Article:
Prepaid tuition a risky gamble

By Editorial Board

Illinois House Speaker Michael Madigan recently announced a state probe of the Illinois Student Assistance Commission regarding its management of the College Illinois prepaid college tuition program. The program allows families to pre-purchase a certain number of college semesters at state universities and community colleges to lock in current rates and avoid future tuition increases. However, the state doesn’t guarantee a return on parents’ investments in the program if its funding runs out. The state probe will look into the Commission’s investment of program funds into risky assets. College Illinois tried to invest in real estate and hedge funds to make up for being 31 percent underfunded.

The commission has since changed the way it invests its money, but the attention it received was enough to draw the whole program’s viability into question. Rather than paying into a program that isn’t guaranteed to cover their children’s tuition, parents would be better off saving independently for their education. That way, they don’t limit their kids’ educational options, and they can cover tuition costs even if they decide to go out of state or attend a private college.

The state needs to find a more effective way to cover college costs so parents who do pay into the program can be confident it will pay off. Restricting the age at which parents can begin to prepay for their children would allow the state to more confidently guarantee a return on their investments.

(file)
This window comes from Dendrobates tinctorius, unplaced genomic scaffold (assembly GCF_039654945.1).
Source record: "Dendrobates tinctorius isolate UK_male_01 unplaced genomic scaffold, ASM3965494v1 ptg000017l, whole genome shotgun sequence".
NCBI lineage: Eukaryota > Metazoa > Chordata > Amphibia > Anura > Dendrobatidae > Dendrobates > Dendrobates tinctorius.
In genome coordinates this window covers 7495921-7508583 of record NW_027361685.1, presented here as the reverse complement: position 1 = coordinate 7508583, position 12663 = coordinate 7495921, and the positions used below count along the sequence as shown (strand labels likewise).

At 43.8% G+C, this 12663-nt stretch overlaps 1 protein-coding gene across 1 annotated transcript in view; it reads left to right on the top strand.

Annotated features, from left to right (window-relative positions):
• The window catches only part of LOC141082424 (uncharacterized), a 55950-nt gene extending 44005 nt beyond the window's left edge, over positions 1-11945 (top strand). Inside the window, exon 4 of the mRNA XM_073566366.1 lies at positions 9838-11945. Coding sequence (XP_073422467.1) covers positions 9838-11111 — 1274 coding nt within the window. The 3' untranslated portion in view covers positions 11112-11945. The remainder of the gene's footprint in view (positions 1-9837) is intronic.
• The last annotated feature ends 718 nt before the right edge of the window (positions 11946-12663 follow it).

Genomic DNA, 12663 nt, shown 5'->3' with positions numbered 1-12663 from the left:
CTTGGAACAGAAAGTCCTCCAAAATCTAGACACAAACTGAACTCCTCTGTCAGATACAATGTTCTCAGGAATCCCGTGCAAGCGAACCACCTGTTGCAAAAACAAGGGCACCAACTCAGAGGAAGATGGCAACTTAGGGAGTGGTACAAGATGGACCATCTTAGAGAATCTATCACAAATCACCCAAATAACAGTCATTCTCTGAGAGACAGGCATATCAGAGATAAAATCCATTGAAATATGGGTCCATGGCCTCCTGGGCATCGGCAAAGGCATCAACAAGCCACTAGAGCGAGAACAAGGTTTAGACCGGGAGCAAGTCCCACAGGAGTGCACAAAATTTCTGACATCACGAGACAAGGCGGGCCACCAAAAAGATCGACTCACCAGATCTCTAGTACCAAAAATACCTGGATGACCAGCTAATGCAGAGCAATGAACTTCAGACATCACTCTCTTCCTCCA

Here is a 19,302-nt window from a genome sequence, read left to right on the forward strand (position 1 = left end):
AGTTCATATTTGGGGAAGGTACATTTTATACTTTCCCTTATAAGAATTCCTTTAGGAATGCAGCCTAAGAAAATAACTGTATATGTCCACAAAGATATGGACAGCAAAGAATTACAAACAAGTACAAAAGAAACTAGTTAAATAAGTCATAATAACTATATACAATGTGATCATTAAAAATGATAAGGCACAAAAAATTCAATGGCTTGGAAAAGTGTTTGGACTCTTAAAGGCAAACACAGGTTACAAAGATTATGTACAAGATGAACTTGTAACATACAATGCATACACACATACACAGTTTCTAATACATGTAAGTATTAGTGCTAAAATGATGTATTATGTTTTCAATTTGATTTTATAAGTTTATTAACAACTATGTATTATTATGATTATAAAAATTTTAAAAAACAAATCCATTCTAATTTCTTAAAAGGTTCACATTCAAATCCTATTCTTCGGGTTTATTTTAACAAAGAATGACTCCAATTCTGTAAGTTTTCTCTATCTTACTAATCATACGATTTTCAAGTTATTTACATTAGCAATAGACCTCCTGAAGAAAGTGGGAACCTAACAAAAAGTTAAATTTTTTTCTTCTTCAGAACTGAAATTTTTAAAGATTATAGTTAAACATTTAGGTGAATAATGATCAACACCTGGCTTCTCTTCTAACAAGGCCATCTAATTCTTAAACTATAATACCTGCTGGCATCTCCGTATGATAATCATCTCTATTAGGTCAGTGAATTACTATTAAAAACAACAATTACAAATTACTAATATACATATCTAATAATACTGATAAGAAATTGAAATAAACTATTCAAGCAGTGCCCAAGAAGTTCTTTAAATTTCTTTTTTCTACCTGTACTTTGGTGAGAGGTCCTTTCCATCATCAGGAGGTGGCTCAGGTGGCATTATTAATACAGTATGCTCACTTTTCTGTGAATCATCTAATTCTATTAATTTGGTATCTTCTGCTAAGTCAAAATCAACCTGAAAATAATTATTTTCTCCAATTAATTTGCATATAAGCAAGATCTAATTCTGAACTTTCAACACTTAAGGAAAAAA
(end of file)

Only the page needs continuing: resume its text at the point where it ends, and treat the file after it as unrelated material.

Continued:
Tuition prices go up for a reason. State colleges and universities have daily operational costs just like any other institution. According to Crain’s Chicago Business, tuition at the University of Illinois at Urbana-Champaign increased from $8,624 for the 2005–2006 school year to $13,508 for 2010–2011. Expecting an outdated tuition rate to cover a modern-day student’s time in college is wildly unrealistic. If parents could prepay for tuition when their children are in ninth grade or above, it would make costs more manageable for everyone while providing some savings for frugal families.

Despite the program’s recent shift to a more secure investment strategy, Illinois parents should look for more reliable ways to pay for their children’s education. Safer investing on the part of College Illinois doesn’t change the fact that the program is underfunded and parents can lose their investments if it goes under. Unless the state can find a way to secure the prepaid tuition program’s funding and guarantee a return on families’ investments, it doesn’t seem like it’s worth

the gamble.